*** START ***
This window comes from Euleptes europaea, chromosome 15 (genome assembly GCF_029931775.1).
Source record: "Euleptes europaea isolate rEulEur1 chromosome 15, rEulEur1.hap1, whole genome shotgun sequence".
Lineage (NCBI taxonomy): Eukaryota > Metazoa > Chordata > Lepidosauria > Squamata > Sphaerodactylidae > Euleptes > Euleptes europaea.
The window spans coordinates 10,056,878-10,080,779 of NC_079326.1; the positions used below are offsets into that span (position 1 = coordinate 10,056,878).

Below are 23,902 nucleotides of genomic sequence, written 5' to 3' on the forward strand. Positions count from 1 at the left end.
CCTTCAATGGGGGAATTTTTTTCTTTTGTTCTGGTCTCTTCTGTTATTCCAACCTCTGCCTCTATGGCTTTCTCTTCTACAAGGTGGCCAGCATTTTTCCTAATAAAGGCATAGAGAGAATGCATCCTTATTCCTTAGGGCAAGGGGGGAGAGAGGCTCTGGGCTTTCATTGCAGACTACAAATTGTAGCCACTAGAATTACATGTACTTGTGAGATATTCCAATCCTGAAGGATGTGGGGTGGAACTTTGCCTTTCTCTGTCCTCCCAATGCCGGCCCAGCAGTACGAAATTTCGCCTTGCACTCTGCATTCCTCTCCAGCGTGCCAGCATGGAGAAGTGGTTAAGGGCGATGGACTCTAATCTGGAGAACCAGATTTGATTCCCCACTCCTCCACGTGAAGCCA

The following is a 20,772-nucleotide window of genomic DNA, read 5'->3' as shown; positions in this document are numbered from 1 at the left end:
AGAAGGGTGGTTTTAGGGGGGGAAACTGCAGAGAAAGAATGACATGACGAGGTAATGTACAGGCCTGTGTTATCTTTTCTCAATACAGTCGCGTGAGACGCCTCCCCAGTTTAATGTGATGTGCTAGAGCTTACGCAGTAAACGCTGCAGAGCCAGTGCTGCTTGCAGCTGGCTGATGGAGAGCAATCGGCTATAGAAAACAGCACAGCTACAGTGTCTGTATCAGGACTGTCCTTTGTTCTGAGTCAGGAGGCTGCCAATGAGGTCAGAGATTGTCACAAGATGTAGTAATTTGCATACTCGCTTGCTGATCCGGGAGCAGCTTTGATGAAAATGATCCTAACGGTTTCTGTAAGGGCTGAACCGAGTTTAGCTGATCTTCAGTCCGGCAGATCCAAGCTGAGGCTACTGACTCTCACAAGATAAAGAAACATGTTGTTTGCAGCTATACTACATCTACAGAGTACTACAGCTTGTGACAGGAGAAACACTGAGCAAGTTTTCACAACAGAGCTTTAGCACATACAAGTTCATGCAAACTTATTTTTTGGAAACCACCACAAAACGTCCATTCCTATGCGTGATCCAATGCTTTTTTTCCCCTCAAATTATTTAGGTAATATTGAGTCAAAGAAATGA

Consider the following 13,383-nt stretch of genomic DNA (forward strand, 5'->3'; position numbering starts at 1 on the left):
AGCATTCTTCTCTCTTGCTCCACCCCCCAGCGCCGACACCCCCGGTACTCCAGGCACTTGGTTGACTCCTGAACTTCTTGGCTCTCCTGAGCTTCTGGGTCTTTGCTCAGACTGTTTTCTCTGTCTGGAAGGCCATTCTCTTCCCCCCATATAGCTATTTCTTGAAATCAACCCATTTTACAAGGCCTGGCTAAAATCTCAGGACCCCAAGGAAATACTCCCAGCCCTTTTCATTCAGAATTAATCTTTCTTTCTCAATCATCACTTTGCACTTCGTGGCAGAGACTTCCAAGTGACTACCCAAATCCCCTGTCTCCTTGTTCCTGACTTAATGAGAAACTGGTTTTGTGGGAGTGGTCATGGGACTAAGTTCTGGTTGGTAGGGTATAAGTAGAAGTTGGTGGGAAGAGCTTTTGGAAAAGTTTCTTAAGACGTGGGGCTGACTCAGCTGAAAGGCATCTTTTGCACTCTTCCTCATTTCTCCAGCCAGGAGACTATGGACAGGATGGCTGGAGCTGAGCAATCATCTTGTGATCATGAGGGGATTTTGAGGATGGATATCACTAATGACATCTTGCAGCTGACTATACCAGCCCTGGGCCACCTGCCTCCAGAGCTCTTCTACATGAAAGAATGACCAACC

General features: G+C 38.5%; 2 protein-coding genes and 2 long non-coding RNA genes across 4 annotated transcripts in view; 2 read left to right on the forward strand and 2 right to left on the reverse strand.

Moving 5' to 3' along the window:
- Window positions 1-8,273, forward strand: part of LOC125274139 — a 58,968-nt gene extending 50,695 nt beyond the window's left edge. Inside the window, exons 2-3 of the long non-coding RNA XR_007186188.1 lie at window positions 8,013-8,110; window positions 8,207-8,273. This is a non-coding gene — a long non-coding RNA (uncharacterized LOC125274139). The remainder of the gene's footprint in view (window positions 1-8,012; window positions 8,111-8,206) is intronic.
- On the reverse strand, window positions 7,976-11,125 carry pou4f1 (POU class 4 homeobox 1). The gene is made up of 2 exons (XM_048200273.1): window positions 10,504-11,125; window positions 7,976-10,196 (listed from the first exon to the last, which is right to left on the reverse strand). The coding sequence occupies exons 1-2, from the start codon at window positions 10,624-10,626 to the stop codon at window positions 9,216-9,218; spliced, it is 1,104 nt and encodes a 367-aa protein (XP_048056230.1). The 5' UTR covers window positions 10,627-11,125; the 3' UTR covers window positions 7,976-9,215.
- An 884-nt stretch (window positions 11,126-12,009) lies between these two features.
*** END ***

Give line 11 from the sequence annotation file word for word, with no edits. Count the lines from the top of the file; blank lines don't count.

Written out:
General features: G+C 38.5%; 2 protein-coding genes and 2 long non-coding RNA genes across 4 annotated transcripts in view; 2 read left to right on the forward strand and 2 right to left on the reverse strand.